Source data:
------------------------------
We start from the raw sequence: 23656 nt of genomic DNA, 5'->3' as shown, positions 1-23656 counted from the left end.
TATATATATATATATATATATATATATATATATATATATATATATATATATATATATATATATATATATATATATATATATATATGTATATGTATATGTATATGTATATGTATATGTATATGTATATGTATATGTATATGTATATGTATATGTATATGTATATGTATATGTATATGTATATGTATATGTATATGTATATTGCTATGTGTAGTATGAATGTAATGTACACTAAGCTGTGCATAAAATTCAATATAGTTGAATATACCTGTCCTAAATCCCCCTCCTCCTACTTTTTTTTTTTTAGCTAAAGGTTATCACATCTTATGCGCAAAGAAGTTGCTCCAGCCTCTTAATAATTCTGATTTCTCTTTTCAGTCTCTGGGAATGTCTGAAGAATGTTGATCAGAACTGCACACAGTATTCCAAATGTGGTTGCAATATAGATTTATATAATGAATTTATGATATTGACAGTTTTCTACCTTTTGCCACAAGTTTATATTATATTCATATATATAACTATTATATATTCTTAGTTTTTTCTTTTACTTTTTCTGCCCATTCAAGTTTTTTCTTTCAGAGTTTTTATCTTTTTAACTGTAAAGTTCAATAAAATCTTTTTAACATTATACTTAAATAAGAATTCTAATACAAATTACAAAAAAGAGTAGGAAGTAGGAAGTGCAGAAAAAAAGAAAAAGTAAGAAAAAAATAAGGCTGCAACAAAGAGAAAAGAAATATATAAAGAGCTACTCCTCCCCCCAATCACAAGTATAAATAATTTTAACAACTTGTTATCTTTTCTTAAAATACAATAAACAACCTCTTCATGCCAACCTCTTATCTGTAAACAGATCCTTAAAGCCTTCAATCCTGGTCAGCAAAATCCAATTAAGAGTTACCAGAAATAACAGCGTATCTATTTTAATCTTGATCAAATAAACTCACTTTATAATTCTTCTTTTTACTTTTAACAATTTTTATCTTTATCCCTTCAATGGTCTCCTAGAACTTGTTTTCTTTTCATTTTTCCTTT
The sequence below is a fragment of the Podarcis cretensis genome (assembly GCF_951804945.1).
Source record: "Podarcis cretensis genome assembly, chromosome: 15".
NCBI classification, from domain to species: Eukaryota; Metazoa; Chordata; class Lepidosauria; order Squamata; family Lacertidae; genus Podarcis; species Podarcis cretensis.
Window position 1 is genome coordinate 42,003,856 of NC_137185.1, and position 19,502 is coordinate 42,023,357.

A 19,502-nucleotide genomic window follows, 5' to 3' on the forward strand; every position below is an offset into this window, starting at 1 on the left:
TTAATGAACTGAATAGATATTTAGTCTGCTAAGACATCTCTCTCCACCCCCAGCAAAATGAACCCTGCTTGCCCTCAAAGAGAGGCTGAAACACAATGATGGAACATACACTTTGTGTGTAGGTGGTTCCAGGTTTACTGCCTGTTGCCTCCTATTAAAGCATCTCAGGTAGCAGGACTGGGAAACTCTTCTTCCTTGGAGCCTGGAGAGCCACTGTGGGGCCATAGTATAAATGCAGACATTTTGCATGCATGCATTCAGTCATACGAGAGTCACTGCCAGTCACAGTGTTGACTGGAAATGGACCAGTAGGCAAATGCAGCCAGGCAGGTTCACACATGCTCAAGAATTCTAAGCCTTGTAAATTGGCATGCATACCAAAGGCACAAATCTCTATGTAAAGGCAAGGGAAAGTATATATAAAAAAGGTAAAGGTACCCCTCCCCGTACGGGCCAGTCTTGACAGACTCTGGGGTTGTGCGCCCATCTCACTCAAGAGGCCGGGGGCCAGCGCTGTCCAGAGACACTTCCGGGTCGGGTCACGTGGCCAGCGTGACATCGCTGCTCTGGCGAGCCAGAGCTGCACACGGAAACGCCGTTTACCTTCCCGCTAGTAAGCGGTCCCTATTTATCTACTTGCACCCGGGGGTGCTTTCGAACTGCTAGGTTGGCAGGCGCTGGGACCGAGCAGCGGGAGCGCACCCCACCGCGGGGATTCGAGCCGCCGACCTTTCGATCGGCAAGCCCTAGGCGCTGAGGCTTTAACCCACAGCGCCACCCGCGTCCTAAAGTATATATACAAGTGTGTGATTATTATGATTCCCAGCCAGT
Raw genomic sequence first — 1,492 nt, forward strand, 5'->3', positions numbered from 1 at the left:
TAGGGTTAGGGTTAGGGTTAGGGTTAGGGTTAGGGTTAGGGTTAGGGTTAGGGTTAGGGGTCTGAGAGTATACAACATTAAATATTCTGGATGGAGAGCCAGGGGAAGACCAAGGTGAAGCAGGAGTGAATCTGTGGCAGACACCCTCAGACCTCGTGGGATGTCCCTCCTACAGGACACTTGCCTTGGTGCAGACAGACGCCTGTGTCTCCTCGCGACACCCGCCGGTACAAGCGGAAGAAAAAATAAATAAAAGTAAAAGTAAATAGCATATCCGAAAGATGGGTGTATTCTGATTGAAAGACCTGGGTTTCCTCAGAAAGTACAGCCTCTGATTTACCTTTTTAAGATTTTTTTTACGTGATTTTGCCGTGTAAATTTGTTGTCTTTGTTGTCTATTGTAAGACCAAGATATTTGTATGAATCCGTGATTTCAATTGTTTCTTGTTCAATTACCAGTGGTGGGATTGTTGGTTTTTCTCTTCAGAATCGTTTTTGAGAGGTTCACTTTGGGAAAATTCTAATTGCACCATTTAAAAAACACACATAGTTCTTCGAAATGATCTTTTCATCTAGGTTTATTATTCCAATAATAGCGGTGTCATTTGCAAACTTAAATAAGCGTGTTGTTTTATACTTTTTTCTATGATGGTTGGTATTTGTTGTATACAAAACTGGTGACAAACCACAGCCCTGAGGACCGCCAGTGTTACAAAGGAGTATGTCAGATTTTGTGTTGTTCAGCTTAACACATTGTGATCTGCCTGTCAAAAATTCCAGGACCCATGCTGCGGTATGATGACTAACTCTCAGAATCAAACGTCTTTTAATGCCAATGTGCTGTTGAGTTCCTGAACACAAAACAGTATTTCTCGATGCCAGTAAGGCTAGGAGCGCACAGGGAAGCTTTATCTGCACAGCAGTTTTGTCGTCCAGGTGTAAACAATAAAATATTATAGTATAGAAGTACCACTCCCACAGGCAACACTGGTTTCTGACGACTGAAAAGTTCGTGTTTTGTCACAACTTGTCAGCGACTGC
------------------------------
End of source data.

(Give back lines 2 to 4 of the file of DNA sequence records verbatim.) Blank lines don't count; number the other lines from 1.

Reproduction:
TATATATATATATATATATATATATATATATATATATATATATATATATATATATATATATATATATATATATATATATATATATGTATATGTATATGTATATGTATATGTATATGTATATGTATATGTATATGTATATGTATATGTATATGTATATGTATATGTATATGTATATGTATATGTATATGTATATGTATATTGCTATGTGTAGTATGAATGTAATGTACACTAAGCTGTGCATAAAATTCAATATAGTTGAATATACCTGTCCTAAATCCCCCTCCTCCTACTTTTTTTTTTTTAGCTAAAGGTTATCACATCTTATGCGCAAAGAAGTTGCTCCAGCCTCTTAATAATTCTGATTTCTCTTTTCAGTCTCTGGGAATGTCTGAAGAATGTTGATCAGAACTGCACACAGTATTCCAAATGTGGTTGCAATATAGATTTATATAATGAATTTATGATATTGACAGTTTTCTACCTTTTGCCACAAGTTTATATTATATTCATATATATAACTATTATATATTCTTAGTTTTTTCTTTTACTTTTTCTGCCCATTCAAGTTTTTTCTTTCAGAGTTTTTATCTTTTTAACTGTAAAGTTCAATAAAATCTTTTTAACATTATACTTAAATAAGAATTCTAATACAAATTACAAAAAAGAGTAGGAAGTAGGAAGTGCAGAAAAAAAGAAAAAGTAAGAAAAAAATAAGGCTGCAACAAAGAGAAAAGAAATATATAAAGAGCTACTCCTCCCCCCAATCACAAGTATAAATAATTTTAACAACTTGTTATCTTTTCTTAAAATACAATAAACAACCTCTTCATGCCAACCTCTTATCTGTAAACAGATCCTTAAAGCCTTCAATCCTGGTCAGCAAAATCCAATTAAGAGTTACCAGAAATAACAGCGTATCTATTTTAATCTTGATCAAATAAACTCACTTTATAATTCTTCTTTTTACTTTTAACAATTTTTATCTTTATCCCTTCAATGGTCTCCTAGAACTTGTTTTCTTTTCATTTTTCCTTT
The sequence below is a fragment of the Podarcis cretensis genome (assembly GCF_951804945.1).
Source record: "Podarcis cretensis genome assembly, chromosome: 15".